I hate to break it to you, but I’m afraid you have a potentially life-threatening disease; in fact you have quite a few. Aren’t you fortunate that you have the most sophisticated protection system ever devised fighting to keep you healthy? If I took away your immune system right now you most likely would not live to read my next post. What would kill you would be the everyday bacteria, viruses and fungi that are, quite literally, on everything you touch, eat, drink or breathe, and are trying to use up the precious resource that is your body as your read this now. Luckily for you, I’m not going to take your defences away, but I will try and give you a deeper understanding and appreciation of this incredible system and what we know about how it works.
The innate immune system - stone-age defences
Broadly speaking, the mammalian immune system is split into two branches: innate and adaptive. The innate immune system is what’s left over from earlier stages in our evolution and is basically a way of making ourselves a tough place for pathogens to survive. This is done in a number of ways of varying sophistication. One simple mechanism is inflammation at an area of infection. In inflammation, innate immune cells (a branch of white blood cells known as non-lymphocytic leukocytes) such as macrophages or dendritic cells detect fragments of pathogens that are common for many species, things like components of the bacterial cell wall or particles of viral DNA. This detection is achieved by receptors present at the surface and in the interior of these cells that have developed alongside pathogens throughout our evolutionary history and so are well-tuned to detect them. The activation of these receptors by pathogenic components causes the cells to release a whole host of pro-inflammatory molecules - one well-known example is histamine, which causes vasodilation and hence inflammation, and is why you will have probably taken anti-histamines if you suffer from allergies.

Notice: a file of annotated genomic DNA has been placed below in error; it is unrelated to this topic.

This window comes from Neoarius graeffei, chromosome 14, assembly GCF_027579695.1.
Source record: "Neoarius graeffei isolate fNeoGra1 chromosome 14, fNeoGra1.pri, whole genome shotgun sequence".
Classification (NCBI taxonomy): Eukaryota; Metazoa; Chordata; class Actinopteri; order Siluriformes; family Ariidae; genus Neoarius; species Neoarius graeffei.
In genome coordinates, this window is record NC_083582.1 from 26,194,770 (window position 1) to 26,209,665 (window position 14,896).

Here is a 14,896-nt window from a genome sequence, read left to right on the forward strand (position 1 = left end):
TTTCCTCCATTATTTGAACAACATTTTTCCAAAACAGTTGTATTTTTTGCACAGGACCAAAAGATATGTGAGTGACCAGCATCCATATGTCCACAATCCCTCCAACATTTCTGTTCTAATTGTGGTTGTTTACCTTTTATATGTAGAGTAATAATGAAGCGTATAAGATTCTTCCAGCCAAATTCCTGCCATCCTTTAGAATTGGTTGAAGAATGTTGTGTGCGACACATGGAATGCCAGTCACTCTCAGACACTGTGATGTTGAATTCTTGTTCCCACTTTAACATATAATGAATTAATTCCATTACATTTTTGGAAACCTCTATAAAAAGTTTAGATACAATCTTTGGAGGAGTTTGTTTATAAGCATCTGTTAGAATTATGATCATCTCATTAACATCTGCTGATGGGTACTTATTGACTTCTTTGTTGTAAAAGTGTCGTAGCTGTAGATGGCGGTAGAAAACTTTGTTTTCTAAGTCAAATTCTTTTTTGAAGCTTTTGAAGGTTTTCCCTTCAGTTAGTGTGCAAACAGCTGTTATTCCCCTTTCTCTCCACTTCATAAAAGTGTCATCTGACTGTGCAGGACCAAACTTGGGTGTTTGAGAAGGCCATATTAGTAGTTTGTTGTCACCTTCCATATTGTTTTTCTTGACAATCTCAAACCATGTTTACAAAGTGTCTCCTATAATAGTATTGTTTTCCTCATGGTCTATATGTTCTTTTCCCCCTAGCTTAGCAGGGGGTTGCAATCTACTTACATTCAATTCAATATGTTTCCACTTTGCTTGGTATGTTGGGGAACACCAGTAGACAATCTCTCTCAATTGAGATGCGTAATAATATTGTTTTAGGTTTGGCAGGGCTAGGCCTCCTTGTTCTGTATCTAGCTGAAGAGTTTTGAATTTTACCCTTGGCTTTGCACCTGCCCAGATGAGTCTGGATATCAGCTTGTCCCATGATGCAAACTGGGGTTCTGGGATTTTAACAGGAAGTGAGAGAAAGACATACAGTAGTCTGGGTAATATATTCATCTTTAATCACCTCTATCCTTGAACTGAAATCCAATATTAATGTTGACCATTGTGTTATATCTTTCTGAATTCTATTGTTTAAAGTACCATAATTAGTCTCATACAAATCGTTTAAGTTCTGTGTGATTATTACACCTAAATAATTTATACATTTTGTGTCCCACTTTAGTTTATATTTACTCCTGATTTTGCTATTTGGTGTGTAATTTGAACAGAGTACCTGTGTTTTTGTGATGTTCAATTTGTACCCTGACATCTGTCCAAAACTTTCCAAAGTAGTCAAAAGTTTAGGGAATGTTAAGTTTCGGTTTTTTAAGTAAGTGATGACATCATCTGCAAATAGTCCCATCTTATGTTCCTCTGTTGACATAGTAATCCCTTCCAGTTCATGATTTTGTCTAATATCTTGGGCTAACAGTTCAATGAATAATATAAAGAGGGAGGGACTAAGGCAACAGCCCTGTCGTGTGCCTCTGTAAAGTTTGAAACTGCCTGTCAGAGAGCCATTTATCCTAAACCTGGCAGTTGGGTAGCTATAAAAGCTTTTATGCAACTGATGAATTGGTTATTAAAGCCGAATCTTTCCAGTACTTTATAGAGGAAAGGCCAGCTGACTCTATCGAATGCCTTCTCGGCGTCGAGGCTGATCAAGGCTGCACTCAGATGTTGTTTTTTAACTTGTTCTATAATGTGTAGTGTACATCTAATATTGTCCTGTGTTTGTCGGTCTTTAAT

Other aspects of the innate immune system are somewhat more sophisticated as they either actively destroy pathogens or ‘opsonise’ them, which is a way of flagging them up to the rest of the immune system. The complement system is a good example of both of these as it is a collection of proteins that float around in the blood and bind to specific common pathogenic components on invading bugs. These can then either directly damage the pathogen, as in the case of the well-named ‘membrane attack complex’ or act as signals to other immune cells to destroy the pathogen, such as with the ‘classical’ complement pathway.
The adaptive immune system - the sharpshooter of immunity
That’s all very impressive but a little, let’s say, unevolved for us. Don’t get me wrong, the innate immune system is important and without it you would be in some discomfort from warts, parasites and the like, but you’d most likely still be alive. It’s also very important in the early stages of your life, as in early infancy the other ‘adaptive’ branch of the immune system is still developing. However, when it really comes to sophisticated defence against disease, the adaptive immune system is where the real effects are seen.